April 7, 2013
At a function recently, the Executive Chairman of the National Communication Commission, Dr Eugene Juwah, reported that since 1999 the telecommunications sector has seen investment totalling $25 billion. He also revealed that the number of active subscribers is currently over 113 million. Another positive development is the proposed take-off of the Mobile Number Portability, where subscribers could migrate from one network to another, while retaining the same mobile phone number.
Ordinarily, this apparent positive news should excite Nigerians. But does it? Those discerning understand the implication of this huge investment for Nigeria's economy. However, they also know, as much as many Nigerians know, that the sector is bedevilled with numerous problems.
Firstly, especially over the past one year or so, the quality of service provided by all the mobile telecommunications service providers has been appalling; subscribers' experience with the inability to make calls and send SMSs, as well as dropped calls is harrowing. Alongside the poor mobile telephony is that of equally poor internet service.
The Minister of Communications Technology, Mrs Omobola Johnson also acknowledged that Nigeria is lagging in terms of fast and cost effective broadband for internet services. She asserted that opportunity is being lost where an efficient broadband internet service could be used to further the development of such sectors as health, education and agriculture.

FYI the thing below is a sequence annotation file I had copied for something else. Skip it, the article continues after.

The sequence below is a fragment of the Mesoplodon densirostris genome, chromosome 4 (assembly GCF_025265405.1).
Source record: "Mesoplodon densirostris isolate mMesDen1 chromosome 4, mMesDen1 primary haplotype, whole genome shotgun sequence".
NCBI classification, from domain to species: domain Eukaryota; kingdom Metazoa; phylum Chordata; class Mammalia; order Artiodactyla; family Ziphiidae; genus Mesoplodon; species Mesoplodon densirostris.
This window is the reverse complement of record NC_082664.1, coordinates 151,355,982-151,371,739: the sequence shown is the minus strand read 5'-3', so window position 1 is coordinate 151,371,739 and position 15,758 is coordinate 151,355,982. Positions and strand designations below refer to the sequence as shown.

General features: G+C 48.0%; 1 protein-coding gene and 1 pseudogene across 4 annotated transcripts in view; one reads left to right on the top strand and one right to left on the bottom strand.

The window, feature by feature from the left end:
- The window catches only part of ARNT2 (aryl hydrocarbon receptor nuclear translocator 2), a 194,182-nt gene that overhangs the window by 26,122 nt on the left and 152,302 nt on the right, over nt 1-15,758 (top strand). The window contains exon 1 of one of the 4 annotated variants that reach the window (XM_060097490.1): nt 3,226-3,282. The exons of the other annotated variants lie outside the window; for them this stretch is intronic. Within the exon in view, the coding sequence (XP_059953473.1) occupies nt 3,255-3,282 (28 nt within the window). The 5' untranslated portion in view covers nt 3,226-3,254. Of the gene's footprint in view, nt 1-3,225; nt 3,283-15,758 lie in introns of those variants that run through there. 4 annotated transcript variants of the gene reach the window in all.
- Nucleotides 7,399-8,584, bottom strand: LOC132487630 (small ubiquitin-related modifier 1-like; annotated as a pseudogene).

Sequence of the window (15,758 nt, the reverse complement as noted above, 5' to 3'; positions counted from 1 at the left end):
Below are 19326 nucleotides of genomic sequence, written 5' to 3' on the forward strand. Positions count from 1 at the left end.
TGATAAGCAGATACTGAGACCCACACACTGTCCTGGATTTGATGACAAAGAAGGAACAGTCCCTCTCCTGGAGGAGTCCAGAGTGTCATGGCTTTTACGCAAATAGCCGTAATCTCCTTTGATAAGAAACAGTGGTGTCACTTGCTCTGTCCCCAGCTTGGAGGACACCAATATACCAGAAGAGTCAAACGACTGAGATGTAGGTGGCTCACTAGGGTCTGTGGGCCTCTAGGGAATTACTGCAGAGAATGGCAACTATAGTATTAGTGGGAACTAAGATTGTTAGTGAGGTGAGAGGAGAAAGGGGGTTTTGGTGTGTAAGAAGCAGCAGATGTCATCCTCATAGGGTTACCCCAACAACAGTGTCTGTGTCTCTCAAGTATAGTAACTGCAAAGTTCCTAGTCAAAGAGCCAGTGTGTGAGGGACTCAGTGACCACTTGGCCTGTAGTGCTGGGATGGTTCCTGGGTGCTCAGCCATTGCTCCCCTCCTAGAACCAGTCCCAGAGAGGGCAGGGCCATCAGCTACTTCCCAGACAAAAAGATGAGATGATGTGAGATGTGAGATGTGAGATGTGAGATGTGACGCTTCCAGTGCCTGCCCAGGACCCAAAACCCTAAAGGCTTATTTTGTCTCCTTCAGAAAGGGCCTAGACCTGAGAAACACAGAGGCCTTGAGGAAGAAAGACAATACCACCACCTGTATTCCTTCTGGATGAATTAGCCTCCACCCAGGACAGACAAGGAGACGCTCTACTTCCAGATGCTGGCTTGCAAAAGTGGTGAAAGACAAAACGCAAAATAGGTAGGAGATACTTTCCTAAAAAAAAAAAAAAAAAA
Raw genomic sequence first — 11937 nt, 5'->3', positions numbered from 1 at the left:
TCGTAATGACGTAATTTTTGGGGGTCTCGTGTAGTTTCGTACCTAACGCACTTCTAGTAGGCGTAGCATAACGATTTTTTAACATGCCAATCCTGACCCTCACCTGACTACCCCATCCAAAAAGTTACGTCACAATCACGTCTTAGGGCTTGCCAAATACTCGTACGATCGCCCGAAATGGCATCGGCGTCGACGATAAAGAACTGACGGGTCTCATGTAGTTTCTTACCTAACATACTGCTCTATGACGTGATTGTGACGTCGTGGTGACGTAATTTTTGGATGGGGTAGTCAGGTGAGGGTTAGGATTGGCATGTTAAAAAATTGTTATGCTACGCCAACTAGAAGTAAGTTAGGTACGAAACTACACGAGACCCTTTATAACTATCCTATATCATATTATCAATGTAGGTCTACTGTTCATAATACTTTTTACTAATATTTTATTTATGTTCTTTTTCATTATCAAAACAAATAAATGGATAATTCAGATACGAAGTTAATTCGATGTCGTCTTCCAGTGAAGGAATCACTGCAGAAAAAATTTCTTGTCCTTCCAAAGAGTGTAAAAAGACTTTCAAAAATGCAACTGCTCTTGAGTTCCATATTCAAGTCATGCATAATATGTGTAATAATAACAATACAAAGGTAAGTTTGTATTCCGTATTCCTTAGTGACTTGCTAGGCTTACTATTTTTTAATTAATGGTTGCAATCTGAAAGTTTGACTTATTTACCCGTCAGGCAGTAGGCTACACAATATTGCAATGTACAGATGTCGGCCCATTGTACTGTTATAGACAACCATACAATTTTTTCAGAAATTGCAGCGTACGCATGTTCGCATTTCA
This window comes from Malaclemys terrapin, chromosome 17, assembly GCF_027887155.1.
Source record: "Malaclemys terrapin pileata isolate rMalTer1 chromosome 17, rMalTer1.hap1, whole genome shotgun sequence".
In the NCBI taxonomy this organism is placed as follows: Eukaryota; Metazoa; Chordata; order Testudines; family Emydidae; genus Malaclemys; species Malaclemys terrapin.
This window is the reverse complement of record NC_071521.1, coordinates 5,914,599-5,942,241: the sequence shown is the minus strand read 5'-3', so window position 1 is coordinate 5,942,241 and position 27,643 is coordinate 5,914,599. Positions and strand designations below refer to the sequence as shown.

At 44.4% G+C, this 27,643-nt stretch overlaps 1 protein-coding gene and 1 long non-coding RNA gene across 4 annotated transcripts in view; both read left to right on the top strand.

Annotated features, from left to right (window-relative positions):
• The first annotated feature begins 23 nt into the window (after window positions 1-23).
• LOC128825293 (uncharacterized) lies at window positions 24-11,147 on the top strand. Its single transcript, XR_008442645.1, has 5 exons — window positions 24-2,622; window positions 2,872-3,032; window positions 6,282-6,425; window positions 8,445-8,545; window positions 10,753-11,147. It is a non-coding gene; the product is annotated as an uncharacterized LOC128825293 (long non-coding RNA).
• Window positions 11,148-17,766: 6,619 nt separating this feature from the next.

Notwithstanding these challenges though, the investment in the sector has generated a lot of both direct and indirect employment, as well as created wealth. However, the economic impact is almost relegated by the cost of these facilities to the common man. It is generally accepted that Nigerians pay a lot more for these services than their counterparts in other countries. There is also the lack of skills and technology transfer as should be the case. Virtually all the technology, including the operating equipment are imported. On the other hand, the operators have their complains about the inadequate and low functional infrastructure which adds to their cost of operations.
While the arguments of the operators may stand to some extent, we still believe that but for the lack of transparency in the sector, its contribution to the development of the economy would have been explosive. The lack of efficiency cannot be wished away; yes there is access but at what cost? Luckily for these operators Nigerians generally have aversion to litigation, and protests get high jacked anyway. If the Nigerian people will take time off to compare telecoms as well as other services to what obtains in many other countries, things would have taken a different dimension.